29 February 2016

From a Large Flat Land: Andrei Makine

In a letter to his mother, written in 1919, T.S. Eliot, a native of the Midwest, might have been thinking of himself when he made this comment about the Russian writer Ivan Turgenev: "There are advantages in coming from a large flat country which no one wants to visit."    Turgenev, who died in France in 1883, made the transit from east to west and, a century later, so did Andrei Makine.

By chance, two of my favorite living Russian writers represent two different Russias.   Ludmilla Petrushevskaya is from Moscow, capitol city of European Russia although residents of St. Petersburg would loudly contest that designation on cultural grounds.   Andrei Makine comes from central Siberia, part of what is known as Asian Russia.    Born in 1957,  Makine. after several early displacements,  grew up in an orphanage.   Although his schooling was  erratic, Makine's teachers recognized a brilliant student.  Bilingual since early childhood, Makine wrote his doctoral thesis at the University of Moscow on contemporary French literature. 
In 1987, while taking part in a teacher exchange program with France, Makine asked for and was granted  political asylum.  At first he led a clandestine existence, taking shelter in the old Père Lachaise cemetery for a period he has described as one of "permanent despair."  He got his first job as a professor of Russian at the Lycée Jacques-Decour and then wrote another doctoral thesis - this one at the Sorbonne - on the Russian writer Ivan Bunin.  Makine, who has said "(S)tyle is more important. It's not the what, it's the how," wrote about Bunin. "He was a great stylist who wrote very suggestively. He didn't spray us with ideologies or worries. His writing is pure poetry." Makine has also named Katherine Mansfield as his favorite writer in English.
All Makine's novels have been written in French but they were so good that publishers suspected a hoax of some kind.  Makine played along, saying that the works were translations of his Russian originals and then they were published    Only with his third book, Once Upon the River Love, did Makine abandon the deception.  His next book, Dreams of My Russian Summers (1995) won  both of France's top literary prizes, the Prix Goncourt and the Prix Médicis, establishing Makine as one of the most celebrated writers in Europe.   Success enabled him to acquire a home,  a former lunatic asylum in Montmartre. "The poet Gérard de Nerval was taken care of in my building.  It was the only place he felt really well. He found real happiness there."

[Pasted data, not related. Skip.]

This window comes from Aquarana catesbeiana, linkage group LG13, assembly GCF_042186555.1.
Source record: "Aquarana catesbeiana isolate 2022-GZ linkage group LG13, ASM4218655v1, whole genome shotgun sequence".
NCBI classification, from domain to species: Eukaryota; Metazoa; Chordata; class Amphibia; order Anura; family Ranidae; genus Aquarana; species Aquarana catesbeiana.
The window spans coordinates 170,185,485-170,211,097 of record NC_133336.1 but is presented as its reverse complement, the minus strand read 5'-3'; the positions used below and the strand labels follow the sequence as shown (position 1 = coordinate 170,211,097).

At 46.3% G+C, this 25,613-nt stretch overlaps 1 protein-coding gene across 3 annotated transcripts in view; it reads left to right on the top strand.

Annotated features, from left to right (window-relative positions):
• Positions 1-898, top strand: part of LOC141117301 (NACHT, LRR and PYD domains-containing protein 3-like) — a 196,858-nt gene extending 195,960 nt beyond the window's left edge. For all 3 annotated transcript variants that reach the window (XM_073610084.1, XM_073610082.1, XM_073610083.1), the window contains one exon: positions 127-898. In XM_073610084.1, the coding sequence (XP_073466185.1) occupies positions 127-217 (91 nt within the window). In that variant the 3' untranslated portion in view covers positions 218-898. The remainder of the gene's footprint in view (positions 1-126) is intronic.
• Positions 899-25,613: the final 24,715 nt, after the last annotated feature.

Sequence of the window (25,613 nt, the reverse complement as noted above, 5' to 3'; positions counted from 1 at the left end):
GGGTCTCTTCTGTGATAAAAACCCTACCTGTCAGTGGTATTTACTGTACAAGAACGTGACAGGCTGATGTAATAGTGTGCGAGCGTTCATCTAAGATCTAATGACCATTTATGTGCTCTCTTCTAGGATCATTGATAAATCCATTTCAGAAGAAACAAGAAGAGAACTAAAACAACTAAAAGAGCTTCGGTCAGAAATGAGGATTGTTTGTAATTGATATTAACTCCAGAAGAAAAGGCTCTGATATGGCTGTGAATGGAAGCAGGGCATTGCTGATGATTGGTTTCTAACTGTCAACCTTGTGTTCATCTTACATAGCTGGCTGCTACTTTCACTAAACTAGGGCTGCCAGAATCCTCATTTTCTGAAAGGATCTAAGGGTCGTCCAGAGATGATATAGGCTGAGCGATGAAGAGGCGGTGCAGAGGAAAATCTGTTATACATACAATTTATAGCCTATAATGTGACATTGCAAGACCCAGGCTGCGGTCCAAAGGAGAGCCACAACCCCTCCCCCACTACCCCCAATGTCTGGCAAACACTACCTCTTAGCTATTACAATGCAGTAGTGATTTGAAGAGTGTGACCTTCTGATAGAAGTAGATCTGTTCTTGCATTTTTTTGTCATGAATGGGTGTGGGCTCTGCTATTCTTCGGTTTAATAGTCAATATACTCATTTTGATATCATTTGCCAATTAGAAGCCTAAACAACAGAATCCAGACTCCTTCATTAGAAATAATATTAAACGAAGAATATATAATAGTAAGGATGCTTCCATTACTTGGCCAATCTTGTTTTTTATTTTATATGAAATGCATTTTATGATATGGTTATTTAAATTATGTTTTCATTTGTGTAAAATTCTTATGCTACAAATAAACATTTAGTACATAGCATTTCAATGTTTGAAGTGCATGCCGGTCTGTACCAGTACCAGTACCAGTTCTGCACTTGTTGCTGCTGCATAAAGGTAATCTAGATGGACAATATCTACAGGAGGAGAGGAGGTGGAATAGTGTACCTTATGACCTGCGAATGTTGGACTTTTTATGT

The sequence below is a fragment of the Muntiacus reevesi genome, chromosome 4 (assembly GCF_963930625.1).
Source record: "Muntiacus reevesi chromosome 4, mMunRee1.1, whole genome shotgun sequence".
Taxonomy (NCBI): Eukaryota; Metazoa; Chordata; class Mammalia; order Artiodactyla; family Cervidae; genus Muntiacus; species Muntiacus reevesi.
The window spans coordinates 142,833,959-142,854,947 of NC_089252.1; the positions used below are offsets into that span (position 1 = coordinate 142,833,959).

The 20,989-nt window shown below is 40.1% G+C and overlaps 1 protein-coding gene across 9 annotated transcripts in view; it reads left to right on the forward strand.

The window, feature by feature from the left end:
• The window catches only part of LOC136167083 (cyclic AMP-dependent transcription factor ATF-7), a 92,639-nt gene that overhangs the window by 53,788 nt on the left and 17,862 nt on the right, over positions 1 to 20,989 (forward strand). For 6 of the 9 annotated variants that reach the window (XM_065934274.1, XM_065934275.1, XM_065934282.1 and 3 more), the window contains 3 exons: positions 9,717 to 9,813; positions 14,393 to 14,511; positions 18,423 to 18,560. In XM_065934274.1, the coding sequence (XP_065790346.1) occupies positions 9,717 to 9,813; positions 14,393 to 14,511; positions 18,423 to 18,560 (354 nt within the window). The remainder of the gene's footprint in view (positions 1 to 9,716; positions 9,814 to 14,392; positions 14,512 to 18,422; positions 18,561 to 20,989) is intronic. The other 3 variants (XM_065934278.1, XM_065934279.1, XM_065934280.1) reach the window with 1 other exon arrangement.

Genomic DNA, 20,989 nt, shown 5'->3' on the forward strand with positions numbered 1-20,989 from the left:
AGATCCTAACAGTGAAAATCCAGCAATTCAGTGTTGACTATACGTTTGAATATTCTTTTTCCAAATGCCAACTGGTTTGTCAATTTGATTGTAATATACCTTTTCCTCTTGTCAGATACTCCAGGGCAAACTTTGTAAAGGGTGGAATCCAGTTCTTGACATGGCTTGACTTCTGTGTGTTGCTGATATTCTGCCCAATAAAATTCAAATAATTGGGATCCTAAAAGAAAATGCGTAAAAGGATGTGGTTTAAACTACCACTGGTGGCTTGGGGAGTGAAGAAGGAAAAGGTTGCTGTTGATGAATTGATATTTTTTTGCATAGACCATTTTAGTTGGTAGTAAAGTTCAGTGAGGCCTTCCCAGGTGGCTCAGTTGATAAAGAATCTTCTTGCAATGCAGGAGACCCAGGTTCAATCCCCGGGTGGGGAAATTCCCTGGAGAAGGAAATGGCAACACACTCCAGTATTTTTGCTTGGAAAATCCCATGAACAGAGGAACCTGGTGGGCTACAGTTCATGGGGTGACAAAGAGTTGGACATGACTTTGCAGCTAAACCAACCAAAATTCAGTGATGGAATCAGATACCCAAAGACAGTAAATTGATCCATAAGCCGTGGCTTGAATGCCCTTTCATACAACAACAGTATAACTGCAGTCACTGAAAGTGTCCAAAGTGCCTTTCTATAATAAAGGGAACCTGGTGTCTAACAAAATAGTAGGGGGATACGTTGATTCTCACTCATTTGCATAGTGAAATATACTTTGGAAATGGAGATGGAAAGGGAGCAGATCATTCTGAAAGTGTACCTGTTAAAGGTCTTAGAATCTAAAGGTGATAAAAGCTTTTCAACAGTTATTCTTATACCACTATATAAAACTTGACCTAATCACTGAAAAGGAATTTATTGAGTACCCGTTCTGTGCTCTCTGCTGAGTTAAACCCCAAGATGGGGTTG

Contemporary French fiction is characterized by a language in constant analysis and self-examination, what  the French refer to it as nombrelisme or navel-gazing.  Makine contrasts this to his style, calling it "external."  

"Beauty was the least of our preoccupations in the land where we were born, Utkin, me, and the others.  You could spend your whole life there and never discover whether you were ugly or beautiful, never seek out the secrets of the mosaic of the human face or the sensual topography of the human body."
 "Love, too, did not exactly take root in this austere country.  Love, for love's sake had, I think, simply been forgotten - had atrophied in the bloodbath of the war, been garroted by the barbed-wire entanglements of the nearby camp, frozen by the breath of the Arctic."

Its title accurately reflects the wistfulness that suffuses Once Upon the River Love (Au Temps du Fleuve Amour). The  river itself (Amur in Russian, Amour in French -- the pun in not possible to replicate  in English)  is just an element of the backdrop,  although the Amur is one of the world's  ten longest rivers, like so much else about Siberia, it seems very far away.
It is winter in eastern Siberia, the village is buried under snow up to the chimney tops, an escaped prisoner has frozen to death in a tree,  and the brightest lights are the windows on the trans-Siberian express.   Of course, the train seems to thunder as it passes in the dark of a brutally cold night. 
The residents of little Svetlaya are in no doubt that they live on the wrong side of the Iron Curtain.  With meager prospects for the future - the only jobs around are in logging, mining, or guarding the local gulag - but they are fascinated by the shreds of Western culture that come their way.  
In a nearby village the Red October Cinema is running a sort of film festival of Jean-Paul Belmondo movies  That a run-of-the-mill B-movie adventure could undermine official Soviet propaganda  extolling the crop yields on a collective farm more effectively than lofty ideals of freedom and democracy is both charming and sad.   Three boys, Samurai, Utkin, who is disabled, and Mitya, make repeated pilgrimages to the cinema, tramping  through cold woods, so enamored do they become with the French tough guy on the big screen.  Although they have no way of knowing it,  each will eventually find his own way out of Siberia:   Samurai to die in an unnamed Central American liberation struggle, like Che Guevara,  Utkin to write captions for pornographic cartoons,  and Mitya who gets the prize - a job in the movie industry.